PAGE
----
American studies? "American" connotes a society and a culture in which free speech is enshrined not only in the First Amendment to the Constitution, but also in the idea of academic freedom – described by the US Supreme Court as a "special niche" of the First Amendment.
What is this special niche? It is a special privilege – the boundaries of which are disputed – given to academic scholars to express their individual views and to be free from the constraint of obeying, within the bounds of this privilege, the dictates of their employer or anyone else. Above all, academic freedom is based two ideas: that this freedom is earned through academic discussion which, as distinct from politics, is based on what the American Association of University Professors calls a "balanced view" – i.e. an attempt "to present all aspects of a subject matter that professional standards would require to be presented."
In their search for truth, academics are therefore expected to enter into dialogue with their colleagues even when they are seen as adversaries.
Secondly, academic freedom is founded upon the idea of diversity. No one expressed this idea better chief justice Earl Warren (of schools' desegregation fame) who, in a landmark decision said: "No one should underestimate the vital role in a democracy that is played by those who guide and train our youth. To impose any straitjacket upon the intellectual leaders in our colleges and universities would imperil the future of our nation… Particularly is that true in the social sciences, where few, if any, principles are accepted as absolutes."
This attitude accords with the American view of personal autonomy and an almost instinctive rejection of collective intellectual action.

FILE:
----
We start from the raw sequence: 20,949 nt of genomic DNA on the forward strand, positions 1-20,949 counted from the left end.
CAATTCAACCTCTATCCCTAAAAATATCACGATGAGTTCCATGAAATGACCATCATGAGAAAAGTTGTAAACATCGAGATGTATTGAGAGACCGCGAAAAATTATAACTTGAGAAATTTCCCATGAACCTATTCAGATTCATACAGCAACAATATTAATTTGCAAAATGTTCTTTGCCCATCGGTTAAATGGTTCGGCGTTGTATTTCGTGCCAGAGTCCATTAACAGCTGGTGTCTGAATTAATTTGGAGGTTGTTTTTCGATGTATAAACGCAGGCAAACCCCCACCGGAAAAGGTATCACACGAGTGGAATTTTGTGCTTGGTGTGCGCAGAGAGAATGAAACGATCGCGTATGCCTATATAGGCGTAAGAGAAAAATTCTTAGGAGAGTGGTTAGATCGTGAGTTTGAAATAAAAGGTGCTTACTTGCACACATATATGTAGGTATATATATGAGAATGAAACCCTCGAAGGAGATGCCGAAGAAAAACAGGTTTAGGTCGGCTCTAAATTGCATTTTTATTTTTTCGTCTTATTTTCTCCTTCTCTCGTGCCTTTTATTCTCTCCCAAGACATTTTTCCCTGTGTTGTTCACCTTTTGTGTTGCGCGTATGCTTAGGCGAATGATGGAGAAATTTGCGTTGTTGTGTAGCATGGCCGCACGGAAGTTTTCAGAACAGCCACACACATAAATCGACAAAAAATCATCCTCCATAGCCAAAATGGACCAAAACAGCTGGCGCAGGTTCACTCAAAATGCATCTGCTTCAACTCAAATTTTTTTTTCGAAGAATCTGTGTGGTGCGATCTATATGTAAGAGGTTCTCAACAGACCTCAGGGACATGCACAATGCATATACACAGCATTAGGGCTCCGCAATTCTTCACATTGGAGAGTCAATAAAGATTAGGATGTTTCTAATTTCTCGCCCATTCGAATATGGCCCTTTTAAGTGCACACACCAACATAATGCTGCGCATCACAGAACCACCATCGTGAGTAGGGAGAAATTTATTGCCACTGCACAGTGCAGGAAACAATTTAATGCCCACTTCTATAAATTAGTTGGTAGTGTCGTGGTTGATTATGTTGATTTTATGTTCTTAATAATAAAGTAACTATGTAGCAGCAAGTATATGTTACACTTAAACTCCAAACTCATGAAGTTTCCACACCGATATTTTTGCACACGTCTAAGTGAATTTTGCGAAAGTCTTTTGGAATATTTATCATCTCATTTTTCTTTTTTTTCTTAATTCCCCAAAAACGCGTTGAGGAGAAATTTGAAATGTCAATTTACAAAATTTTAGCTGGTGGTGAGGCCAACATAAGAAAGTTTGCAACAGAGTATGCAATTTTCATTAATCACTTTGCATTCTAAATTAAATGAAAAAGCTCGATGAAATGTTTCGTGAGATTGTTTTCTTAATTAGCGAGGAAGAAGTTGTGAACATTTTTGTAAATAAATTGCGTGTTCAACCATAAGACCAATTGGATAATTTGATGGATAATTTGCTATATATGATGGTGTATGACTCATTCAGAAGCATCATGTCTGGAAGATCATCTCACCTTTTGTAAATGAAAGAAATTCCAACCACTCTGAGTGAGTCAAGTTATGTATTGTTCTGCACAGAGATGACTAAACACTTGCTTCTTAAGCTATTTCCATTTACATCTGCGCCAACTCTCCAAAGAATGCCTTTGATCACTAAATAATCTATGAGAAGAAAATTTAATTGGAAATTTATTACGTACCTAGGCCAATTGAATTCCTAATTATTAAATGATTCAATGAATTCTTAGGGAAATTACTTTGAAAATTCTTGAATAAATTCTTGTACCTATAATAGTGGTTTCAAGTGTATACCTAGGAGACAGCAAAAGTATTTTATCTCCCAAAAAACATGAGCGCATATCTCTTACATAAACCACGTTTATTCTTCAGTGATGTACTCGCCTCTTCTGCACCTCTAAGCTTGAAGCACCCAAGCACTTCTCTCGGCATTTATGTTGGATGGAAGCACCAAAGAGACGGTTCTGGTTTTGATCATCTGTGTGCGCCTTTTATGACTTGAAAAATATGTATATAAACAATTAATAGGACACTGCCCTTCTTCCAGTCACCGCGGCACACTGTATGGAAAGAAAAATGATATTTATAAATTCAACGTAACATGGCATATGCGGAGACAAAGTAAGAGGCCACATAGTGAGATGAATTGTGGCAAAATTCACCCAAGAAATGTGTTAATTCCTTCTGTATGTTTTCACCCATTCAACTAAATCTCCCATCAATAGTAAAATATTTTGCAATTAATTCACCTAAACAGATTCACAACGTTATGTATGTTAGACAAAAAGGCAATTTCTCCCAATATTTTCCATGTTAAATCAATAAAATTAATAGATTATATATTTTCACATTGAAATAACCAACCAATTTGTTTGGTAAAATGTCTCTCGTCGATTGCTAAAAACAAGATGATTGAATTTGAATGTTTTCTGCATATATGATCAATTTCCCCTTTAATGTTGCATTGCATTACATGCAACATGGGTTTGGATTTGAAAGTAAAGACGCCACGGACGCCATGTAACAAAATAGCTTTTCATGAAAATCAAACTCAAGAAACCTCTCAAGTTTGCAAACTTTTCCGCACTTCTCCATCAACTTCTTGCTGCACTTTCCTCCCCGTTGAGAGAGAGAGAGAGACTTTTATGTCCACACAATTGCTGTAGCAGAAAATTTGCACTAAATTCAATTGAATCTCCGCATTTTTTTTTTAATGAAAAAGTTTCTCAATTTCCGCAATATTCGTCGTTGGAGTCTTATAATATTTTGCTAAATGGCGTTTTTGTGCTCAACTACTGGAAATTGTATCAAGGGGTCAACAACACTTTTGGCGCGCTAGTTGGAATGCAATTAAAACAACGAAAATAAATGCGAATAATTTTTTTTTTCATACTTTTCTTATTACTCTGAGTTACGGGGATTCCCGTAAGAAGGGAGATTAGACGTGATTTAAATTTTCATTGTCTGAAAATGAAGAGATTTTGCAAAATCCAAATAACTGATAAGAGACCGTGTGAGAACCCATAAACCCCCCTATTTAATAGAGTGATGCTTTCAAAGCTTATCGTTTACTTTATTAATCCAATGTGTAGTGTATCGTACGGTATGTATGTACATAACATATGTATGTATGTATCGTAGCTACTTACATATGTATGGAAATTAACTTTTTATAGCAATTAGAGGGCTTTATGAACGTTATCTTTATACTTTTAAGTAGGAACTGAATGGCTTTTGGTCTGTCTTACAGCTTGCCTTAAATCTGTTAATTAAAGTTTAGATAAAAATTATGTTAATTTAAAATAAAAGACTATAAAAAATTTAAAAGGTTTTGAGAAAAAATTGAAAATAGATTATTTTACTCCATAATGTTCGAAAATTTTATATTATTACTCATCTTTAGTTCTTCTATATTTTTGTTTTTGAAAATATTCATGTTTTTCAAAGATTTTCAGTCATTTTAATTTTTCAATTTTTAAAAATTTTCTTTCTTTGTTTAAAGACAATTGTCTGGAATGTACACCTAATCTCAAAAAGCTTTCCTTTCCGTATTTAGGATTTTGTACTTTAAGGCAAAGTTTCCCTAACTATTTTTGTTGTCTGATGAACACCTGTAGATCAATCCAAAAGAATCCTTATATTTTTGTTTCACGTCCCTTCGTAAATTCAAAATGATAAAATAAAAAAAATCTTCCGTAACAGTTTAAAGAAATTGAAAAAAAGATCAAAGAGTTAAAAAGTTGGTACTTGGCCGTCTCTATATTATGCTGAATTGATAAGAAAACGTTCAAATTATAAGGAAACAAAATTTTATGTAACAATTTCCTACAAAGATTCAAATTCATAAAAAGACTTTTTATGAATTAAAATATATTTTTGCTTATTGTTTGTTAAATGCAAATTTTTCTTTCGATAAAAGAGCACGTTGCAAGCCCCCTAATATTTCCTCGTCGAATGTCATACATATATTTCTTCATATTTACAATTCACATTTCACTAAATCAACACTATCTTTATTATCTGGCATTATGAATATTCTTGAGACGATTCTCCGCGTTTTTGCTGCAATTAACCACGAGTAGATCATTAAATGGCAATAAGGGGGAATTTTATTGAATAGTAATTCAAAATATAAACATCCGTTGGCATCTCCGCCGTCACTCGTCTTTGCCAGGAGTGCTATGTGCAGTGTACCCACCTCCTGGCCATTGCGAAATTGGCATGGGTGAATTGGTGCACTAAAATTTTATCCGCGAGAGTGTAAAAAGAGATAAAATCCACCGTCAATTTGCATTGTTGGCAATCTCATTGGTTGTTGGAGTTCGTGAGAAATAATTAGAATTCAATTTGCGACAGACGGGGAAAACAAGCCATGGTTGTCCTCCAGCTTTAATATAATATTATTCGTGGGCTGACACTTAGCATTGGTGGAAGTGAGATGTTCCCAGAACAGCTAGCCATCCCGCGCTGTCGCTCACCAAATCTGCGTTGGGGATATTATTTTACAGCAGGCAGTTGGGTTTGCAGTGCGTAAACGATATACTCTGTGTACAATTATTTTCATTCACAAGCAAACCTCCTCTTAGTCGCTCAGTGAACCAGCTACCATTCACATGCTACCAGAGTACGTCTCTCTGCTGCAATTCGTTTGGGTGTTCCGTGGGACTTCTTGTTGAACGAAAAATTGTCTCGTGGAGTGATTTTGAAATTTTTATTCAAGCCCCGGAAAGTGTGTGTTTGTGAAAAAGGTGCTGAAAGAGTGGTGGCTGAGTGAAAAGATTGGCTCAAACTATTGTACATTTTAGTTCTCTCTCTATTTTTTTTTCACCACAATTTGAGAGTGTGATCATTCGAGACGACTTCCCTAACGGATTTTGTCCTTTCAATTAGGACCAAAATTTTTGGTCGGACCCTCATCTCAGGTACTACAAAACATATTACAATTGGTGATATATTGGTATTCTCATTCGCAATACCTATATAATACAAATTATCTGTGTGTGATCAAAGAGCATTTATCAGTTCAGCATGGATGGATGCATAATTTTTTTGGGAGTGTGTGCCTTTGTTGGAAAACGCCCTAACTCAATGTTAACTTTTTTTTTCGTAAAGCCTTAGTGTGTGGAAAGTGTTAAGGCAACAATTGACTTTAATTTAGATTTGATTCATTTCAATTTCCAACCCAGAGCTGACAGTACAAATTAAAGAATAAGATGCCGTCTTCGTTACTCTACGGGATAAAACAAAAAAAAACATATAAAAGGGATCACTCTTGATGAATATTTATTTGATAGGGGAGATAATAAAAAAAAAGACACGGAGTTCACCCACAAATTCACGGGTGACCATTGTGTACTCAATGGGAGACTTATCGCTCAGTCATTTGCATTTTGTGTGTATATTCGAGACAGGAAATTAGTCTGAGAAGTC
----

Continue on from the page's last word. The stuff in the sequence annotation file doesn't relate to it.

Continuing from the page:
The boycott diktat issued by the ASA contradicts all these American values: It replaces academic balance with a one-sided political statement. This statement is not supported by any fact-finding, relying instead on other people's views, including the rantings of Richard Falk, a notorious anti-Israel demagogue. The leaders of the association could of course rely on pro-boycott statements by Israeli academics – in fact among the academic supporters of the ASA boycott are a number of Israeli professors – but these represent a minuscule fragment of tenured scandalists whose claim to fame is not academic contribution, but hate-speech against the country which accords them the widest possible scope of academic freedom.
In short, the ASA boycott resembles more the old agitprop tactics of the Bolshevik regime than C.J. Warren's dictum: It imposes an anti-Israel straight jacket on its members and it denies the very core of academic freedom – i.e., the right of its members to argue and debate academic issues with Israeli colleagues.
David Greenberg, in The New Republic (December 19) likens the ASA leadership to high school delinquents who "spray swastikas on a Long Island high school wall." But high school delinquents can be educated to become tolerant adults; there is no such hope for the obstinate, bigoted academics who passed the boycott resolution.
Indeed – and this is my modest proposal – there is one more decision which these academics should make: to change their name slightly and call themselves the Association for Un-American Studies.